Officials say up to 145 pilot whales died on an island in New Zealand last weekend, after stranding themselves on a beach.
A hiker at Mason's Bay on Stewart Island (Rakiura) was the first to spot the terrible event on Saturday, and walked more than two hours to warn the island's conservation staff.
Two pods of whales seem to have taken part in the mass beaching, with their groups landing more than a mile apart.
While workers from New Zealand's Department of Conservation were called, more than 75 of the whales had died by the time they arrived.
A representative says the department made the "heartbreaking decision" to euthanize the remaining whales, because the beach's remote location ruled out a rescue operation.
"Sadly, the likelihood of being able to successfully re-float the remaining whales was extremely low," said Rep Leppens, the island's operations manager.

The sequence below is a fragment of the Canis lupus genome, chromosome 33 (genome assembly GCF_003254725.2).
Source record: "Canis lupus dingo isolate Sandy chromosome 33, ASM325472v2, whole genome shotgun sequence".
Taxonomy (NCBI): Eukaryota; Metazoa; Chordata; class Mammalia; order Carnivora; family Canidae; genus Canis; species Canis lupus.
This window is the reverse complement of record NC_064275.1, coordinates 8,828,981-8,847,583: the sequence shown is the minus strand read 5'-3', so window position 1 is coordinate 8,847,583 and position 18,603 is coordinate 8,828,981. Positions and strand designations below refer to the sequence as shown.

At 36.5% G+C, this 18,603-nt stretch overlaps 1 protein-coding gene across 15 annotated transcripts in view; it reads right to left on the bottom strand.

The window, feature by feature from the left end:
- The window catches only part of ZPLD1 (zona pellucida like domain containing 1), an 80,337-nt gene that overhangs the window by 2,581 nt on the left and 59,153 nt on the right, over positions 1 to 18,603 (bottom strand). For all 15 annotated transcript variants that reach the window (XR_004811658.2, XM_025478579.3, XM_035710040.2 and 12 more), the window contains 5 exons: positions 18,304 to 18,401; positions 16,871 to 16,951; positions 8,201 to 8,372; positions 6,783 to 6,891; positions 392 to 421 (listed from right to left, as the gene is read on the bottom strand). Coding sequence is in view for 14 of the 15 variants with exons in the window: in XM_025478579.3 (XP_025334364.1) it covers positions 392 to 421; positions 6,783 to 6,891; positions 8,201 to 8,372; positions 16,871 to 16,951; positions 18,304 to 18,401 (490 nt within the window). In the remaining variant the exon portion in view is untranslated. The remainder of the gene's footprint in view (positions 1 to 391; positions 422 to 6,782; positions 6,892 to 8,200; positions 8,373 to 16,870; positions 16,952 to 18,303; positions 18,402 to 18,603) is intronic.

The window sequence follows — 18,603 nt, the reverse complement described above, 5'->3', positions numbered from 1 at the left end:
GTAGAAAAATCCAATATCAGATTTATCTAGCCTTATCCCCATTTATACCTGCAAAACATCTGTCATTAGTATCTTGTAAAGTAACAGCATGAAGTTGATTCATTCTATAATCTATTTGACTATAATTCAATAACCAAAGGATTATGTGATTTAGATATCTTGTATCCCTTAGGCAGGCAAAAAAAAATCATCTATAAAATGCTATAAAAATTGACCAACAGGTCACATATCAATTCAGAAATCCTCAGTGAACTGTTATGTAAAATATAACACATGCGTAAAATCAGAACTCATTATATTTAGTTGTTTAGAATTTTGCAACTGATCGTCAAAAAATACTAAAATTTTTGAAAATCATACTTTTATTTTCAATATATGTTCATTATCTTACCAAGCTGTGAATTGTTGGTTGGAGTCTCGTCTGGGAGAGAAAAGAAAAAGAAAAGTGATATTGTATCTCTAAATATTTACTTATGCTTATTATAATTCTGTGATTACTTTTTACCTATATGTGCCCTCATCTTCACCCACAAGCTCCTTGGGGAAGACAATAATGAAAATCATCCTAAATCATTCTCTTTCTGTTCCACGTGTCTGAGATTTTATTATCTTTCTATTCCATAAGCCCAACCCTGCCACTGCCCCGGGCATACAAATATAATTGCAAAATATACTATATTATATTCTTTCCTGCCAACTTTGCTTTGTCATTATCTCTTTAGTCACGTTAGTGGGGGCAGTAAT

Whales are thought to drive themselves onto beaches to avoid predators, or out of sickness and confusion.
As many as 145 pilot whales die after becoming stranded on a remote beach on New Zealand's Stewart Island.— ABC News (@ABC) November 26, 2018
The country's Department of Conservation said it responds to an average 85 marine mammal strandings per year. https://t.co/pNjQaSilCD pic.twitter.com/pvZDxw8VUs
Leppens guessed from the condition of the whales that they had already been beached for a day or longer by the time they were found.
Wildlife experts say that whale strandings are common on New Zealand, but not in such large groups.
Most of the country's 85 yearly whale strandings feature just one animal, according to the Department of Conservation.
More than 250 whales died in another large-scale stranding on the country's South Island last year, despite the work of more than 500 animal rescuers who worked to "refloat" them in the ocean.
Very little is understood about whale groundings, and experts can't even agree if pushing stranded whales back out to see is the best response.